Physical therapy for jaw pain can involve a variety of techniques aimed at reducing pain, improving jaw mobility, and increasing muscle strength and endurance. Some common physical therapy techniques for jaw pain include:
- Stretching and range of motion exercises to increase jaw mobility
- Soft tissue massage to relieve muscle tension
- Heat or cold therapy to reduce pain and swelling
- Ultrasound therapy to improve circulation and promote healing
- Electrical stimulation to improve muscle strength and reduce pain
1. Stretching and range of motion exercises to increase jaw mobility
Jaw mobility can be increased through physiotherapy exercises that target the muscles and joints involved in jaw movement.
Stretching and range of motion exercises are effective in improving the flexibility and function of the jaw, reducing discomfort, and reducing the risk of injury or complications.
- Jaw opening and closing exercises: Open and close your jaw, gradually increasing the range of motion as you go. You can also try side-to-side movements, as well as circular movements.
- Tongue press exercise: Place your tongue against the roof of your mouth and press down gently. Hold this position for 10-15 seconds and then relax. Repeat this exercise several times.
- Lip puckering exercise: Pucker your lips as if you were going to kiss someone. Hold this position for 10-15 seconds and then relax. Repeat this exercise several times.
- Jaw stretch: Hold the jaw open with your fingers, and gently stretch the jaw by tilting your head back. Hold this position for 10-15 seconds and then relax. Repeat this exercise several times.
- Mouthpiece exercise: Use a mouthpiece designed for jaw exercises to improve the strength and mobility of your jaw. This device is inserted into the mouth and creates resistance as you open and close your jaw
2. Soft tissue massage to relieve muscle tension
This type of therapy involves the therapist manually manipulating the soft tissues in and around the jaw, such as the muscles, tendons, and ligaments. By doing so, the therapist can help to relieve muscle tension, improve blood flow, and reduce pain and discomfort in the jaw.
3. Heat or cold therapy to reduce pain and swelling
Heat therapy is usually used to relax the muscles and increase circulation to reduce pain and stiffness. A warm pack or hot water bottle can be applied to the jaw for 15-20 minutes at a time, several times a day.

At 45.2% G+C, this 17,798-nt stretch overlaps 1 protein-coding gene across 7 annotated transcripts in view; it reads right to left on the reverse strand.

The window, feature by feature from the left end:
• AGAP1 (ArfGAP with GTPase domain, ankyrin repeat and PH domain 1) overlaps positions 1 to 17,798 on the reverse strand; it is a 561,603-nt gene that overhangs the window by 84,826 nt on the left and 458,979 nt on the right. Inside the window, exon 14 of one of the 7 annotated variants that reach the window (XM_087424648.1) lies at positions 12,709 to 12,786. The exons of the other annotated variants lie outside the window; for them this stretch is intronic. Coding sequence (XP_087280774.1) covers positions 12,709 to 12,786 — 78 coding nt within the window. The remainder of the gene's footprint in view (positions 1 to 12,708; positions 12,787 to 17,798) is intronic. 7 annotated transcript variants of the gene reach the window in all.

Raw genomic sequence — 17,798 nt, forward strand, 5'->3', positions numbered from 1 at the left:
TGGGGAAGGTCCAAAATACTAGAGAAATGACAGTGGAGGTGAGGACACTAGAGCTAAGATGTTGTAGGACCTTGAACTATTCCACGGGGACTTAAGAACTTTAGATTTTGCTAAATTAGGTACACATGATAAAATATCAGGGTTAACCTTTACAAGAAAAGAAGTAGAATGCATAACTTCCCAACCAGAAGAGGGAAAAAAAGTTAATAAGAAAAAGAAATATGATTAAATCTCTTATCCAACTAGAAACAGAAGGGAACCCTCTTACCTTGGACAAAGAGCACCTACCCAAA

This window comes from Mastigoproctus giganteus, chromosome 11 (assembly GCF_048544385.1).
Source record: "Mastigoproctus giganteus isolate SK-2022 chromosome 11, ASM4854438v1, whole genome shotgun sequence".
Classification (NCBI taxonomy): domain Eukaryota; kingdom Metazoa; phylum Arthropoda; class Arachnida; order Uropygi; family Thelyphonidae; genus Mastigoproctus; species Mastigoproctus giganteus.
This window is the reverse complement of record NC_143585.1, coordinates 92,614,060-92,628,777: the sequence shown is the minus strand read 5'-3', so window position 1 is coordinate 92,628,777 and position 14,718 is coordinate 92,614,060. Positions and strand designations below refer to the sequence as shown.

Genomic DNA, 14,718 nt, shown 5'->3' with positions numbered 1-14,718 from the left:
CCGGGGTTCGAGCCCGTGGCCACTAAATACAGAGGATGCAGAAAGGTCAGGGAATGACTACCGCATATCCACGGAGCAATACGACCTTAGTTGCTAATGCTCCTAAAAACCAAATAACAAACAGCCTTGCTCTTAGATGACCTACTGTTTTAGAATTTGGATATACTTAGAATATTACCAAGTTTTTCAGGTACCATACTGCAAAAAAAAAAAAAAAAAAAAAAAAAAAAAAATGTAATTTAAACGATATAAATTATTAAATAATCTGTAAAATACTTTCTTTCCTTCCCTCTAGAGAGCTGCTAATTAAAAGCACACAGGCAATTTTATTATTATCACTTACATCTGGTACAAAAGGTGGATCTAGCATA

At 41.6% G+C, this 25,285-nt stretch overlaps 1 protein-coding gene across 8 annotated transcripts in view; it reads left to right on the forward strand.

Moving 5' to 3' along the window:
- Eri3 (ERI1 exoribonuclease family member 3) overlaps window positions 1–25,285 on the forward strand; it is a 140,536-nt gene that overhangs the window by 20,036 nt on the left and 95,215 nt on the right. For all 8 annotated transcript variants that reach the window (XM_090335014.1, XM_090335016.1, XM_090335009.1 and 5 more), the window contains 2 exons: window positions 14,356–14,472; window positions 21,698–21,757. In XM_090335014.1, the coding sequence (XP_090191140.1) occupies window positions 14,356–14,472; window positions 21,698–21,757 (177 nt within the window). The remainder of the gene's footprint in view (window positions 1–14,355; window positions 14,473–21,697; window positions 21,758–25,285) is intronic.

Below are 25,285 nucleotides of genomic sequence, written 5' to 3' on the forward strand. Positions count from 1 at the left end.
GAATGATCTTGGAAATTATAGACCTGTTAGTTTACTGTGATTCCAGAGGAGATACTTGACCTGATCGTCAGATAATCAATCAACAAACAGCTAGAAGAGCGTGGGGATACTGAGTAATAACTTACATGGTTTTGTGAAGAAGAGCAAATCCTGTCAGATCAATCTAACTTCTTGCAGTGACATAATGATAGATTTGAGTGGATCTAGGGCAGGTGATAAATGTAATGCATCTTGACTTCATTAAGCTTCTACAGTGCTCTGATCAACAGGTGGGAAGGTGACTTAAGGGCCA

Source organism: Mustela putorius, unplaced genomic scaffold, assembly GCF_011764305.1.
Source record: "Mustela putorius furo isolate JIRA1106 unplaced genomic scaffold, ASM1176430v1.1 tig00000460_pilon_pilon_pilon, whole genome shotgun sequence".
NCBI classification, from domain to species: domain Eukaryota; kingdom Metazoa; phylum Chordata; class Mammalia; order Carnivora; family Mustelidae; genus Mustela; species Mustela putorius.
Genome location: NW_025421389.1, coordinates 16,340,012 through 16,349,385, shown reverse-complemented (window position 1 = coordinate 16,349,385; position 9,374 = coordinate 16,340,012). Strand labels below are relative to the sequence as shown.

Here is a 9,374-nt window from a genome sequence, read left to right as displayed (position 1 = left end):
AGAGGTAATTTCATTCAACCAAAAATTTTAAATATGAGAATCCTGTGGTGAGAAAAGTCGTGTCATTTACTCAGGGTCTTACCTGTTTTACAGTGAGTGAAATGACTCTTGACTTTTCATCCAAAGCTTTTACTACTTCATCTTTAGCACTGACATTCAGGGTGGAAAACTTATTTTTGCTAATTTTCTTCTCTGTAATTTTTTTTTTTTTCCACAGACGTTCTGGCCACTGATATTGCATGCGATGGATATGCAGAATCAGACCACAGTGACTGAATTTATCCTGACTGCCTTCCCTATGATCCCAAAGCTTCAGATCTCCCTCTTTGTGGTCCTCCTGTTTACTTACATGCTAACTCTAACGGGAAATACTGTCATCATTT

Cold therapy is used to reduce swelling and numb pain. A cold pack or bag of frozen peas can be applied to the jaw for 10-15 minutes at a time, several times a day.It’s important to alternate between heat and cold therapy to avoid overuse or over-stimulation of the area.
It’s also important to seek professional advice from a physiotherapist to determine the best approach for your individual case
4. Ultrasound therapy to improve circulation and promote healing
The jaw area is often used in physiotherapy for jaw problems such as temporomandibular joint disorder (TMJ) or jaw pain.
Ultrasound therapy works by sending high-frequency sound waves into the affected area. These sound waves penetrate the skin and tissues, increasing the temperature and circulation in the jaw.
The increased blood flow helps to reduce inflammation and swelling, promote healing, and relieve pain.
5. Electrical stimulation to improve muscle strength and reduce pain
Electrical stimulation, also known as TENS (transcutaneous electrical nerve stimulation), is a common physiotherapy treatment used for the jaw muscles to improve strength and reduce pain.
The treatment involves applying electrical impulses to the jaw muscles through electrodes placed on the skin. The electrical stimulation stimulates the muscles, causing them to contract and relax, which helps to increase their strength over time.
The stimulation also blocks the transmission of pain signals to the brain, reducing pain and discomfort in the jaw area.
It is important to work with a physical therapist who has experience in treating jaw pain, as a poorly designed treatment plan can make symptoms worse.